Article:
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Nostradamus (album)

From Wikipedia, the free encyclopedia

Judas Priest Nostradamus.jpg
Studio album by
Released17 June 2008
Recorded2006 –2007 at The Old Smithy Studio, Kempsey, Worcester, UK
GenreHeavy metal, speed metal,[1][2] symphonic metal, power metal
ProducerGlenn Tipton and K. K. Downing
Judas Priest chronology
Angel of Retribution
Redeemer of Souls

Nostradamus is the sixteenth studio album by English heavy metal band Judas Priest, focusing on the 16th-century writer Nostradamus.[3] It is a double album and the band's first concept album.[4] It was originally intended to be released in late 2006 before being pushed back to a 2007 release,[5] and was finally released in June 2008 on Epic Records. It is the band's final album to feature K. K. Downing, before his retirement.[6]

Judas Priest toured with Motörhead, Heaven & Hell, and Testament on the Metal Masters Tour to promote Nostradamus. The band also performed a world tour in 2008 and 2009 in support of the album.

Professional ratings
Review scores
AllMusic2.5/5 stars[1]
Rock Hard (de)6/10[9]
Record Collector4/5 stars[10]


The Nostradamus concept idea originated from manager Bill Curbishley[11] and was pitched to the band while on tour in Estonia in 2005. Guitarist K. K. Downing revealed in a February 2007 interview with Brave Words & Bloody Knuckles that 18 tracks had been recorded with a total length of more than 90 minutes and that there was not much he would like to cut down. Musically, the album contains symphonic orchestrations, including the use of keyboards and choirs, which is unlike anything the band has previously attempted.[5] In November 2007, the band began mixing the album.[12]


In November 2007, singer Rob Halford indicated that it was still undecided whether it would be a double-disc set or not. In April 2008, it was confirmed that the album would be released as a double-CD/triple vinyl LP.[13]

"Nostradamus" sold 42,000 copies in the United States in its first week of release to debut at position No. 11 on The Billboard 200 chart. This was the band's highest-ever chart position in the US before being surpassed by Redeemer of Souls in 2014, when it took the No. 6 position. According to, the album was released in Europe on 16 June 2008 and 17 June in United States. Three configurations of Nostradamus have been issued. The most common is a regular jewel-cased double CD, but there is also a "CD deluxe hardbound version", which features a 48-page booklet, while a "super deluxe version" includes three vinyl records (in addition to the CD deluxe packaging, plus a poster).[14]

The title track was released on 12 April 2008 as a free download on Judas Priest's website through Epic Records.[15] The second single "Visions" was released on 4 May 2008.

The title track was nominated for Best Metal Performance at the 51st Grammy Awards.[16] The song "Visions" was also nominated for a Grammy in the category Best Hard Rock Performance.[16]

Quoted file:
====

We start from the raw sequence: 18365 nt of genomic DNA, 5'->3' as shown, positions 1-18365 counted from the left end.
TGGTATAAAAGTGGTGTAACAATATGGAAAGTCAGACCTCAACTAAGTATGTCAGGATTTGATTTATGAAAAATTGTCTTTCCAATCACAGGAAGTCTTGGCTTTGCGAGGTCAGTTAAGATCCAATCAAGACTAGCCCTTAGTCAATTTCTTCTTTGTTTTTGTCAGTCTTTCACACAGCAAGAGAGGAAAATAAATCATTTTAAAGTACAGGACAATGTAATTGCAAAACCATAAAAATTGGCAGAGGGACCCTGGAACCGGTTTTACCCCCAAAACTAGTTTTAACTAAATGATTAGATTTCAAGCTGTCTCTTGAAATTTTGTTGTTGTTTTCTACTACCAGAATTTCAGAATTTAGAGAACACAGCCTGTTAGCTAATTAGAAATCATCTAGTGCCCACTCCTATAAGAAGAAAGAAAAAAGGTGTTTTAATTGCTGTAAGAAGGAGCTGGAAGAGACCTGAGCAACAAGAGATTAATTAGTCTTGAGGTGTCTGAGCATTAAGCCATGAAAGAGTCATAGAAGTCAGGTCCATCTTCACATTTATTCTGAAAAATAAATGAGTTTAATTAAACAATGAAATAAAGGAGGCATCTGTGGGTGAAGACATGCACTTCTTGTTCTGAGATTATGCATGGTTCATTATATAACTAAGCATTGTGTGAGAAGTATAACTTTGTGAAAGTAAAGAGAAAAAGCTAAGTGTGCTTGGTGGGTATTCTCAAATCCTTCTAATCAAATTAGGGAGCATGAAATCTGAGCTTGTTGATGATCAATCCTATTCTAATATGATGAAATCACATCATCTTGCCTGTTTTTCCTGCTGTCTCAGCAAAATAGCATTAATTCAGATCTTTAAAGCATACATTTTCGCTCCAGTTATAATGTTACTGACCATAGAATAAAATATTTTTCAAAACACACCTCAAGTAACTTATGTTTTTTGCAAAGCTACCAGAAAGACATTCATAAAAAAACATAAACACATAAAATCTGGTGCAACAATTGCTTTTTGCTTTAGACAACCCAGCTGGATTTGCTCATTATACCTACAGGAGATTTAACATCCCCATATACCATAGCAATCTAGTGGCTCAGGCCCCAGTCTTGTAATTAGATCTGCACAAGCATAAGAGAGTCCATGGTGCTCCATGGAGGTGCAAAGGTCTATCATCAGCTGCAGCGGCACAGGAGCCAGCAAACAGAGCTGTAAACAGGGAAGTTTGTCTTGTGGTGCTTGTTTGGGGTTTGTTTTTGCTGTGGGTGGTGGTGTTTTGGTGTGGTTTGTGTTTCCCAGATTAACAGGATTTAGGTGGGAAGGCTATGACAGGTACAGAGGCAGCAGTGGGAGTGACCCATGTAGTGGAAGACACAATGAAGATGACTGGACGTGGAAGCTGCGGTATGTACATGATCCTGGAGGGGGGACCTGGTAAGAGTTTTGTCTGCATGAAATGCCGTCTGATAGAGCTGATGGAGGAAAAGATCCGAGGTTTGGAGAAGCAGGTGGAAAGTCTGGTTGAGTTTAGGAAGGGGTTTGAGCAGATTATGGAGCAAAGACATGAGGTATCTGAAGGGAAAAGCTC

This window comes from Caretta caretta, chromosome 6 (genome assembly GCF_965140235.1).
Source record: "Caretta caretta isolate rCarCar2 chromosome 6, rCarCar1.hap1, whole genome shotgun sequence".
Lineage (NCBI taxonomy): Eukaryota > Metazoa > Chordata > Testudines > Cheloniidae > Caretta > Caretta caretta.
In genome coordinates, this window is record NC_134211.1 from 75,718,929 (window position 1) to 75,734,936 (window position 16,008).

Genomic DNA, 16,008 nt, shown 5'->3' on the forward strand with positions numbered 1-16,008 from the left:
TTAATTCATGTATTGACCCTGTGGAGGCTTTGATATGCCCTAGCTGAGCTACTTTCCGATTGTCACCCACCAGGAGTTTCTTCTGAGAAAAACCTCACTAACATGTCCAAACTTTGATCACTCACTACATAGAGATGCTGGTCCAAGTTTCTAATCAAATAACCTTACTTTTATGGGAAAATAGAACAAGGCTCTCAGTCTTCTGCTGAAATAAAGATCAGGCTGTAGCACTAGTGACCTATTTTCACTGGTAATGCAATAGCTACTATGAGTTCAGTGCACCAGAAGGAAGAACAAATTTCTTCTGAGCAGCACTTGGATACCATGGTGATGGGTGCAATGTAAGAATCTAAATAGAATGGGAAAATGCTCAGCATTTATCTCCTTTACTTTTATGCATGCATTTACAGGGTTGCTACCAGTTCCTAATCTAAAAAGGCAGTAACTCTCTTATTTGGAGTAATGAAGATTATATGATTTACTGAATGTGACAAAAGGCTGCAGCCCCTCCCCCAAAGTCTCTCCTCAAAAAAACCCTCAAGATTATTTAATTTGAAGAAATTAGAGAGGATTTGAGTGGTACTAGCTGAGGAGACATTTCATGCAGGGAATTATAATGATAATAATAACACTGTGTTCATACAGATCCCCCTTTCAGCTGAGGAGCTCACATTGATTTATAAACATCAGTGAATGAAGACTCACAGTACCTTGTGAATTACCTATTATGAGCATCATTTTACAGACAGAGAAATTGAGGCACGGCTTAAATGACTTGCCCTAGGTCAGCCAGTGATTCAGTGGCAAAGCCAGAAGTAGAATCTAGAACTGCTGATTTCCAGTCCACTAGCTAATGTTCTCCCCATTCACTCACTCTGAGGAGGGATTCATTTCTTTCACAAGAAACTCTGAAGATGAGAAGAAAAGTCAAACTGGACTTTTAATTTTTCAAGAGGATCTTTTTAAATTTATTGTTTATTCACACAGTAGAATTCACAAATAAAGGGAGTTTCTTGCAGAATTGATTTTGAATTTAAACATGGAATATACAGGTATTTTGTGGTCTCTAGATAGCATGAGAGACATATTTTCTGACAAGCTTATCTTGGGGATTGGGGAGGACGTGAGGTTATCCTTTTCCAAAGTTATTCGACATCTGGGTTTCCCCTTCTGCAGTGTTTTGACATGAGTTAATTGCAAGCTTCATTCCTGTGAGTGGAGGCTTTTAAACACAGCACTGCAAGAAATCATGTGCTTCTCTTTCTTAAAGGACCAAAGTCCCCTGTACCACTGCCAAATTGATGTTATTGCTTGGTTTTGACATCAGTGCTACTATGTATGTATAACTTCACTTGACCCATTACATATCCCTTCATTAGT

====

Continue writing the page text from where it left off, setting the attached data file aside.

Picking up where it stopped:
The band has repeatedly made mention of a desire to perform the album in full, as part of a theatrical production, but the idea was scrapped, possibly due to the album's lukewarm reception by fans.[17] Only two of the albums songs were performed live on the subsequent tour, "Prophecy" and "Death", with the former reappearing in the setlist in 2011-12.


Sputnikmusic said that with Nostradamus the band "has cast away both speed metal and hard rock in favour of a more symphonic metal approach", with the album having a "greater emphasis" on synthesizers, but not in the unsatisfying manner of their 1986 album Turbo. The reviewer said he thought it was "painfully obvious" that the band had been struggling to work in an unfamiliar style.[18] Allmusic said that the album represented "epic metal" of the sort previously produced by Iron Maiden in 1988's Seventh Son of a Seventh Son. The album was seen to contain Spinal Tap-style clichés such as "melodramatic spoken interludes". "Dated" synthesizer string sounds added to the sense that the band was seeking filler material to make a double album, which "should have been" trimmed down to a single album.[1] The album has sold over 100,000 copies in the US and 500,000 copies worldwide as of 2009. [19]

Story line

Nostradamus centres on the life and times of the seer. The first disc details various forecasts he has about the future and the end of the world.

Track listing

All tracks are written by K. K. Downing, Glenn Tipton and Rob Halford.

Disc one
1."Dawn of Creation"2:32
5."The Four Horsemen"1:35
7."Sands of Time"2:37
8."Pestilence and Plague"5:09
12."Lost Love"4:28
Disc two
4."Shadows in the Flame"1:10
7."New Beginnings"4:57
8."Calm Before the Storm"2:05
10."Future of Mankind"8:30



Credits adapted from liner notes:[20]

Judas Priest
Additional musicians


Chart (2008) Peak
Australian Albums (ARIA)[21] 17
Austrian Albums (Ö3 Austria)[22] 13
Canadian Albums Chart[23] 9
Belgian Albums (Ultratop Flanders)[24] 79